I don't have to fill out anything, but the Item Name/Number box and an Income Account. If you create purchase orders for inventory, you can fill in the Manufacturer's Part Number box to help the vendor identify the product you're ordering. The Description on Purchase Transactions box is where you type the description you want to appear on purchase orders or bills. This lets you describe the product in terms the vendor uses. In the Description on Sales Transaction box, you can type a more customer friendly description, which appears on invoices or sales receipts that your customers see.
QuickBooks automatically copies what you type in the Description on Purchase Transactions into the Description on Sales Transactions. The Cost box is how much you pay for one of the product. A single six panel interior door, a pound of nails, a gallon of paint, or one door lock in this case. Even if you buy inventory in larger quantities, you still have to fill in the cost with the amount you pay for one unit. QuickBooks compares the Cost field and the Sales Price field to figure out your profit on each unit.
The Cost of Goods Sold Account is the account that tracks the product cost when you sell the product. QuickBooks calculates gross profit on products by subtracting the cost of goods sold from the income earned. If you don't have a cost of goods sold account, QuickBooks creates one when you create your first inventory item. You don't have to fill in the Preferred Vendor. This tells QuickBooks the vendor to fill in when you create a purchase order for this item. The Sales Price field is how much you charge for one unit of the product.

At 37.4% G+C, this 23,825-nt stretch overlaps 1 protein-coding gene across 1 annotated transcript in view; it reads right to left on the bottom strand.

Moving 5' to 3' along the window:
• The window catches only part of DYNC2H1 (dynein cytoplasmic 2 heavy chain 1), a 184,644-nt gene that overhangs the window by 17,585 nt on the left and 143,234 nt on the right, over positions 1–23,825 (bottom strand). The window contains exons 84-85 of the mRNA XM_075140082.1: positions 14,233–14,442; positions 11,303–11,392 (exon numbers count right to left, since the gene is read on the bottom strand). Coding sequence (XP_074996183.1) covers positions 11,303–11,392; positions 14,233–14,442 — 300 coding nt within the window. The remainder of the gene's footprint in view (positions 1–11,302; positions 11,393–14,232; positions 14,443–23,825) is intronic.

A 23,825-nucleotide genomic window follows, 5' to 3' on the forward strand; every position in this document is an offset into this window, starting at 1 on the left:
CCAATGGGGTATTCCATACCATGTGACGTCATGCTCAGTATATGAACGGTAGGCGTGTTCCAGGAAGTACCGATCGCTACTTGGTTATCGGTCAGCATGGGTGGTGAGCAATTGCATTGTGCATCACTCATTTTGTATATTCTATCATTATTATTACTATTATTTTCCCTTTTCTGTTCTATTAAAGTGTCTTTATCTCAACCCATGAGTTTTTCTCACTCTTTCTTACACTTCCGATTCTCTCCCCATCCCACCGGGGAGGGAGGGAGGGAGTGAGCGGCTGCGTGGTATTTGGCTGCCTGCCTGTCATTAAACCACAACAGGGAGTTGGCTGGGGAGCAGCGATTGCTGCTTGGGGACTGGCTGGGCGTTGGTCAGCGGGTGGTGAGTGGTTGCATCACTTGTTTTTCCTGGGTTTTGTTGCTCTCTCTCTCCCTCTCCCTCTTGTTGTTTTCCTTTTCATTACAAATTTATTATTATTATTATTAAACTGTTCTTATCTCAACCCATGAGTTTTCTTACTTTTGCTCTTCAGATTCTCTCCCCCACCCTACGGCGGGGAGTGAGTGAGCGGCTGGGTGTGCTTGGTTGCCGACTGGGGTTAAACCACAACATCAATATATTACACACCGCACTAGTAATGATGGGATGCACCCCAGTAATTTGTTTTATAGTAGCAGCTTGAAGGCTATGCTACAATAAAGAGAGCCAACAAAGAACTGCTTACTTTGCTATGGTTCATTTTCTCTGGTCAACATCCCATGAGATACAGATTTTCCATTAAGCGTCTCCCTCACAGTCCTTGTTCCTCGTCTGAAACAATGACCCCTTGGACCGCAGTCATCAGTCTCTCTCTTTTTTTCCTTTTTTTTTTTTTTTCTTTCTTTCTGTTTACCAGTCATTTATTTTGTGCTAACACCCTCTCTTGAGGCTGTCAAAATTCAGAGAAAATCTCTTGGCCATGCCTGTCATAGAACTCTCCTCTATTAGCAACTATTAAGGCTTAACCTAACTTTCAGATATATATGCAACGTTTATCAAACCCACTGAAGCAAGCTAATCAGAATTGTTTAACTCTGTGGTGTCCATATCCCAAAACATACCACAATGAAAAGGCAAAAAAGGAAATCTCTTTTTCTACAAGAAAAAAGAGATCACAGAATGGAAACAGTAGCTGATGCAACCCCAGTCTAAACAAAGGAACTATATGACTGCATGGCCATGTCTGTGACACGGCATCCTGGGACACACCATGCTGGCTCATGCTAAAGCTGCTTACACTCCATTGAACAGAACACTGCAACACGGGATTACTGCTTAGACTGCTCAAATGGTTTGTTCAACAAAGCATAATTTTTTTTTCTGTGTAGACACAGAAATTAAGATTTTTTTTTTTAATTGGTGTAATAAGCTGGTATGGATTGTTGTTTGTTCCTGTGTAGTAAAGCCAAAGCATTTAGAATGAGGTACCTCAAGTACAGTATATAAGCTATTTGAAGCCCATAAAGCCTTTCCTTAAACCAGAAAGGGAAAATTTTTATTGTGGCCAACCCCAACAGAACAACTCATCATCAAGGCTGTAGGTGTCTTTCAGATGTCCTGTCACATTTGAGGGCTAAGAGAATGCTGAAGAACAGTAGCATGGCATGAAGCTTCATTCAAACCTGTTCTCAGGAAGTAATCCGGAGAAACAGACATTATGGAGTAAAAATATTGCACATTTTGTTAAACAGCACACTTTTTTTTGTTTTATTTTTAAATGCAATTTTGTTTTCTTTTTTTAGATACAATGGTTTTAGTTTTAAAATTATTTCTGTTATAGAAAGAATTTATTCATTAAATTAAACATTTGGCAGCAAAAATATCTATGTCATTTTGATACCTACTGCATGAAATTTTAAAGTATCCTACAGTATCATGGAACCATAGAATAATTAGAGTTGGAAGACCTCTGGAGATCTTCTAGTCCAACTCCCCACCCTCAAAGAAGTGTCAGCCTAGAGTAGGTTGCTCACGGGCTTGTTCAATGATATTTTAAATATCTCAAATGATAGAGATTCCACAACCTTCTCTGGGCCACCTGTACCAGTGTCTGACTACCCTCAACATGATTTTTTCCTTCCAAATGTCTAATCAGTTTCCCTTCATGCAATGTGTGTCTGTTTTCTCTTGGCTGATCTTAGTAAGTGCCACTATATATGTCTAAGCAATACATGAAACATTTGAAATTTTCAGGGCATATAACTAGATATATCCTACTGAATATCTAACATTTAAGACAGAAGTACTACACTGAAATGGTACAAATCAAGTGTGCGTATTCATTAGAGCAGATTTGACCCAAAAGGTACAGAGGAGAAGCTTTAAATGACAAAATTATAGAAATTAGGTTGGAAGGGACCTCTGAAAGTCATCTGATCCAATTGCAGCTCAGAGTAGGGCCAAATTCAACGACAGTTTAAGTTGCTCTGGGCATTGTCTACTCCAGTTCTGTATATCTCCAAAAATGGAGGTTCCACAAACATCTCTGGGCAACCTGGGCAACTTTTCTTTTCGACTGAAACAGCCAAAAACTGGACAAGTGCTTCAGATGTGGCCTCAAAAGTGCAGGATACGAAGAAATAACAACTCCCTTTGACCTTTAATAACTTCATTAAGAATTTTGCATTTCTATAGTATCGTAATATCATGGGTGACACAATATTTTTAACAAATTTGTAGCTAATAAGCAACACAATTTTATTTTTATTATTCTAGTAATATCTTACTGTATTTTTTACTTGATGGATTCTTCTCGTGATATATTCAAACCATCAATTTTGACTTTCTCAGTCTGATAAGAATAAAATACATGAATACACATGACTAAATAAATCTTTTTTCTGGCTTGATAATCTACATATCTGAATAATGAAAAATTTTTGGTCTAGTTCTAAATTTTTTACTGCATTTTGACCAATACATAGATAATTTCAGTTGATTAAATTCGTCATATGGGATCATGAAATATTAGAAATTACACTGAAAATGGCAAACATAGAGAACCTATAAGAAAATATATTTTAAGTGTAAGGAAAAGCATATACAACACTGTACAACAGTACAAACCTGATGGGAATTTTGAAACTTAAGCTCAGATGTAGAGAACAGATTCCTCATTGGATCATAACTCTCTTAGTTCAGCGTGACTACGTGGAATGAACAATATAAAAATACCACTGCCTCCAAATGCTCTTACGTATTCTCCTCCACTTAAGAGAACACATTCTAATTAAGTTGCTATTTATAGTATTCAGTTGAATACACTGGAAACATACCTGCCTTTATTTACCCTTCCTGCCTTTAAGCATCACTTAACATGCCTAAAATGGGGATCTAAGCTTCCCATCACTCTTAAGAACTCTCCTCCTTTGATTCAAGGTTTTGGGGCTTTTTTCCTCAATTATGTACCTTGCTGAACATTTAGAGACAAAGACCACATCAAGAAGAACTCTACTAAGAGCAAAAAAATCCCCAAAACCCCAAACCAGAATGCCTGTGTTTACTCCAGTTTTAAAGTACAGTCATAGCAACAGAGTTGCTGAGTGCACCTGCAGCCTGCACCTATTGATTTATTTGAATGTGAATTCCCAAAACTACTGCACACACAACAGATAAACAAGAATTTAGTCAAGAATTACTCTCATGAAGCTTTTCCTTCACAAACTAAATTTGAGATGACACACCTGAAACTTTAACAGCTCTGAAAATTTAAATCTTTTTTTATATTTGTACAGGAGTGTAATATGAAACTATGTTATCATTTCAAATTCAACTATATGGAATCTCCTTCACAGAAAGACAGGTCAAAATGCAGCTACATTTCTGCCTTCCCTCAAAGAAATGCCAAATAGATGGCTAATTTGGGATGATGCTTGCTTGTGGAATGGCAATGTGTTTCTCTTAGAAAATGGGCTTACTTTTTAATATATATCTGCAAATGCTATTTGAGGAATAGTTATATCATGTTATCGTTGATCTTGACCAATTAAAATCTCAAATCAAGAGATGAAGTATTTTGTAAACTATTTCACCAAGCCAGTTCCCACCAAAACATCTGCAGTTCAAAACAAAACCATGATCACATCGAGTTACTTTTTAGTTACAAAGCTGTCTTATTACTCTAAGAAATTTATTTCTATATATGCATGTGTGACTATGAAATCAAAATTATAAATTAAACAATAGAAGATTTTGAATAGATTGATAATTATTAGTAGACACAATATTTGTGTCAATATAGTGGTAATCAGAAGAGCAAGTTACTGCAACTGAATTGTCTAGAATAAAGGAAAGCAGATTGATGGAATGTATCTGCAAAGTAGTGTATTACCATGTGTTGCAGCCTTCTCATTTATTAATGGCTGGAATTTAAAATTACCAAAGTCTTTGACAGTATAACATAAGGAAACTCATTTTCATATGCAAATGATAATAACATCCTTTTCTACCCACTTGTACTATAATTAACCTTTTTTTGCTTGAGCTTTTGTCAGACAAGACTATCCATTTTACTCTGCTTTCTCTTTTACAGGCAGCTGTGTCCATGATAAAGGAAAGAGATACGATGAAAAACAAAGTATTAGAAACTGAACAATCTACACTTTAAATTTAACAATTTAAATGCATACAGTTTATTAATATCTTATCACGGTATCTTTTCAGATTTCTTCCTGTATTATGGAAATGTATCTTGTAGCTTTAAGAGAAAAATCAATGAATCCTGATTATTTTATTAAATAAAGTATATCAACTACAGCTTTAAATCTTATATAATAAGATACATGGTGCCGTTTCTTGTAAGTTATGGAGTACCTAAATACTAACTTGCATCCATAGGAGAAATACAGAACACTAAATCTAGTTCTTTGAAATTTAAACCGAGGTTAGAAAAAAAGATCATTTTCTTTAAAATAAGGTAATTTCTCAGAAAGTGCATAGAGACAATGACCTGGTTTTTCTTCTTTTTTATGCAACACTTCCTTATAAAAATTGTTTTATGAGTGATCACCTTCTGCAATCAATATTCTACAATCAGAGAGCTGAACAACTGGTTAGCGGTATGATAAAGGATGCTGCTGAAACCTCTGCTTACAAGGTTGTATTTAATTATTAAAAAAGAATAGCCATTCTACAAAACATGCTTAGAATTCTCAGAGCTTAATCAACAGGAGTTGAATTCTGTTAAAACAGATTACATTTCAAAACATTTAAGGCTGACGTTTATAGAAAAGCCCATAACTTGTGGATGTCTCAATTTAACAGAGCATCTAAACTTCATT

That's the same unit you used in the cost field. If you collect sales tax, choose Tax in the Tax Code dropdown if the product is taxable. The Income Account is the account you used to track the income from selling one of these items, Product Income in this example. When you purchase inventory, those products sitting in Inventory are an asset that you own. The asset account keeps track of the value of your inventory until you sell it. In this case, it's an Inventory Asset.
If you want to reorder or reminder when you're running low, fill in the Reorder Point box with a number that you want to trigger the reminder. A lower reorder point works when your vendor ship products quickly, plus you have less money tied up in inventory. When you create a new inventory item, you can fill in the On Hand field to tell QuickBooks how many you already have in stock. The Total Value field tells QuickBooks how much the ones you have on hand are worth.
QuickBooks adds that total value to your inventory asset account. The As of field tells QuickBooks the date for the addition of the inventory to your inventory asset account. If you want to create another item, click Next. To save this item and close the dialog box, click OK. After you've told QuickBooks everything about the inventory item, you can add it to a purchase order, bill, invoice or sales receipt, and QuickBooks can keep track of the money every step of the way.